Grassland carbon credits reward landowners for retaining soil carbon and avoiding the emissions associated with converting grasslands into croplands. Grassland projects also provide ecosystem benefits such as habitat for threatened species.

    The Climate Action Reserve's Grassland Project Protocol uses biogeochemical modeling and emissions factors to quantify carbon that would be released from the soil if the land were tilled. (Source: EDF, Aug., 2018) Contact: Environmental Defense Fund, www.edf.org; Southern Plains Land Trust, https://southernplains.org

    More Low-Carbon Energy News Environmental Defense Fund news,  Carbon Credit news,  Carbon Sink news,  


    Arctic Carbon Cycle Speeding Up, NASA Study Finds (Ind. Report)
    Carbon Emissions
    Date: 2018-08-08
    A study from researchers at the NASA JPL in Pasadena, California has found that carbon in Alaska's North Slope spends about 13 pct less time locked in frozen soil than it did 40 years ago. According to the report, warming temperatures are exposing the arctic frozen soil carbon to microbial decomposition which is in turn releasing carbon dioxide into the atmosphere at an increasing rate, possibly due to the region's rapid warming and climate change.

    The finding indicates that the carbon cycle in this region is speeding up and releasing carbon at a pace more associated with a North American boreal forest. As the temperature increases, the amount of time carbon stored in the Arctic soil also decreases. Consequently, the balance between these two dynamics will determine whether Arctic ecosystems will ultimately remove or add atmospheric carbon dioxide in the future climate," the latter being the study's most likely conclusion. (Source: NASA JPL, 14U News, 4 Aug., 2018) Contact: NASA JPL, Anthony Bloom, of NASA JPL, www.jpl.nasa.gov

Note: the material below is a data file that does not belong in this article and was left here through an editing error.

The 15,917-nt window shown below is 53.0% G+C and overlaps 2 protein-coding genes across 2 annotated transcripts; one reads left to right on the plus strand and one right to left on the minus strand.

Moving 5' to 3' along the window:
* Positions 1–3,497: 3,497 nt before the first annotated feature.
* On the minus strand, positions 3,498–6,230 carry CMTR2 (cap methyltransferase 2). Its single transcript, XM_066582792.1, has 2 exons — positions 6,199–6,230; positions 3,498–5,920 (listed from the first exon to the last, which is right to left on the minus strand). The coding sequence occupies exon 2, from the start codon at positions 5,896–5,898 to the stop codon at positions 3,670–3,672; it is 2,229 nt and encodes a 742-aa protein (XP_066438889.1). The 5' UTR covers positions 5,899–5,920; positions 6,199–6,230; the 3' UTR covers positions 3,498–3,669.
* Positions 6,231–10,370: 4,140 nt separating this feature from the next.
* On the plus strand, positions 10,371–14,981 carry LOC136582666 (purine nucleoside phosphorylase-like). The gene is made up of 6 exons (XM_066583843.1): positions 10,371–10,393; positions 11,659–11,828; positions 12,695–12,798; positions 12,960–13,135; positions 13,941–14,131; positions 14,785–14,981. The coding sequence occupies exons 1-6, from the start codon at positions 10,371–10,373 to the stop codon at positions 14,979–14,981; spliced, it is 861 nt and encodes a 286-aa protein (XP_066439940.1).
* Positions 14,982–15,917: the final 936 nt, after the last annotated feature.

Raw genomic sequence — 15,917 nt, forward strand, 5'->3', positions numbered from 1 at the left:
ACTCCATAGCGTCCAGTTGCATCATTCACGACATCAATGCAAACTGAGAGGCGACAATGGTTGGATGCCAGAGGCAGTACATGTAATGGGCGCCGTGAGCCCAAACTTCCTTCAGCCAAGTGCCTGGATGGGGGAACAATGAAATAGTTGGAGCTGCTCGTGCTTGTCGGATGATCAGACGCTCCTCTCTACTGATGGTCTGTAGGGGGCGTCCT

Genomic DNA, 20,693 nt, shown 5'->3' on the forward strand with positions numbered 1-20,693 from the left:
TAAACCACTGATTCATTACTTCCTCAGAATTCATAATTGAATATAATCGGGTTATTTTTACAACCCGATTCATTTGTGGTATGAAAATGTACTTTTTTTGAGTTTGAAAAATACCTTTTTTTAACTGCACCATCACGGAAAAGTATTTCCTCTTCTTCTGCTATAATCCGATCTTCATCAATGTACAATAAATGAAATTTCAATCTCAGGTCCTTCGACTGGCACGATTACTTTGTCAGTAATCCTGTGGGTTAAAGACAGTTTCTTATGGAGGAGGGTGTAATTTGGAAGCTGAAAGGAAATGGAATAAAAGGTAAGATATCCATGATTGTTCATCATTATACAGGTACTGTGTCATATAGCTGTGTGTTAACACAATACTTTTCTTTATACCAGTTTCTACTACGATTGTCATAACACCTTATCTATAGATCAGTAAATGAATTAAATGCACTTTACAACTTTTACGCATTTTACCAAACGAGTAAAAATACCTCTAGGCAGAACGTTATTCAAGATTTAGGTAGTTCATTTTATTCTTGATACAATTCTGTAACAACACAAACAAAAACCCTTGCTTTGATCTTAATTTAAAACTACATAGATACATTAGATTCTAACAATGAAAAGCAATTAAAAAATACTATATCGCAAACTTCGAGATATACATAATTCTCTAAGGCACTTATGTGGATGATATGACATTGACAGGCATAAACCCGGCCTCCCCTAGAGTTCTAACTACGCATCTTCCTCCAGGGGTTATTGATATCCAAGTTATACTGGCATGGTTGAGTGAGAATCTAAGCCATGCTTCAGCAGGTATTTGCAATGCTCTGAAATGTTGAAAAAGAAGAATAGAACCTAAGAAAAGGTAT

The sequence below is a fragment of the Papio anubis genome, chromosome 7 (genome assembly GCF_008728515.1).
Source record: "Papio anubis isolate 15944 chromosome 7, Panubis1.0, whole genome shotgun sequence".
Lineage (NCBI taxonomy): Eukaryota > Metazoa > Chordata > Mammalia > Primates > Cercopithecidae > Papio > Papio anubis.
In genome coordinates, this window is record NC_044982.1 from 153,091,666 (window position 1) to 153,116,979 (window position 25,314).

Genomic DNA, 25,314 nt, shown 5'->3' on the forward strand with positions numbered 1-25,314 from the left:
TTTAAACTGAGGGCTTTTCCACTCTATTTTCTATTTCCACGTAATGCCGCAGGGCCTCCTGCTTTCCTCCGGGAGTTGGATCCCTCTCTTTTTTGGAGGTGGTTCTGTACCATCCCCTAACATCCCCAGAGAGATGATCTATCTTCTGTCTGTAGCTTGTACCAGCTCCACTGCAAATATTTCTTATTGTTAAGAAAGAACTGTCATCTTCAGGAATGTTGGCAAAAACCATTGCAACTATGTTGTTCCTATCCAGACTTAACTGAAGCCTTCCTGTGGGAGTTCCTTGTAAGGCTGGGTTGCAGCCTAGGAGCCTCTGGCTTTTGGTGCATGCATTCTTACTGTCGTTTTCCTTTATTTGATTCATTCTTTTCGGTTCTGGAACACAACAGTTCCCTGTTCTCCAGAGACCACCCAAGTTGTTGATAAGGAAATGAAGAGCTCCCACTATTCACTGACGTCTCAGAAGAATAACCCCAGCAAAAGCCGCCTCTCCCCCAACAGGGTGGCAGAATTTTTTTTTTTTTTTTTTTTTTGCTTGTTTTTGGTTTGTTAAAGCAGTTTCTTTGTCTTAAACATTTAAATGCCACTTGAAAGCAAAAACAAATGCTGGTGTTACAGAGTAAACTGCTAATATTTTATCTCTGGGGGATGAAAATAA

More Low-Carbon Energy News Carbon Emissions,  Climate Change,  Global Warming,  


    Tundra Carbon Absorption, Release Gap Widening (Ind. Report)
    NOAA Barrow Observatory
    Date: 2018-07-30
    Scientists at the National Oceanic and Atmospheric Administration (NOAA) Barrow Observatory in Alaska have reported a steady increase in atmospheric carbon and a similarly steady increase in temperature, with seasonal variations over the last 40 years. In the four decades of atmospheric monitoring, carbon levels in the atmosphere have increased by 80 ppm, with 400 ppm reached in 2012.

    The last time there was such a large increase in atmospheric carbon, the rise of 80 ppm occurred much more gradually, over a period of 5,000 or 6,000 years, according to National Oceanic and Atmospheric Administration (NOAA) Barrow Observatory.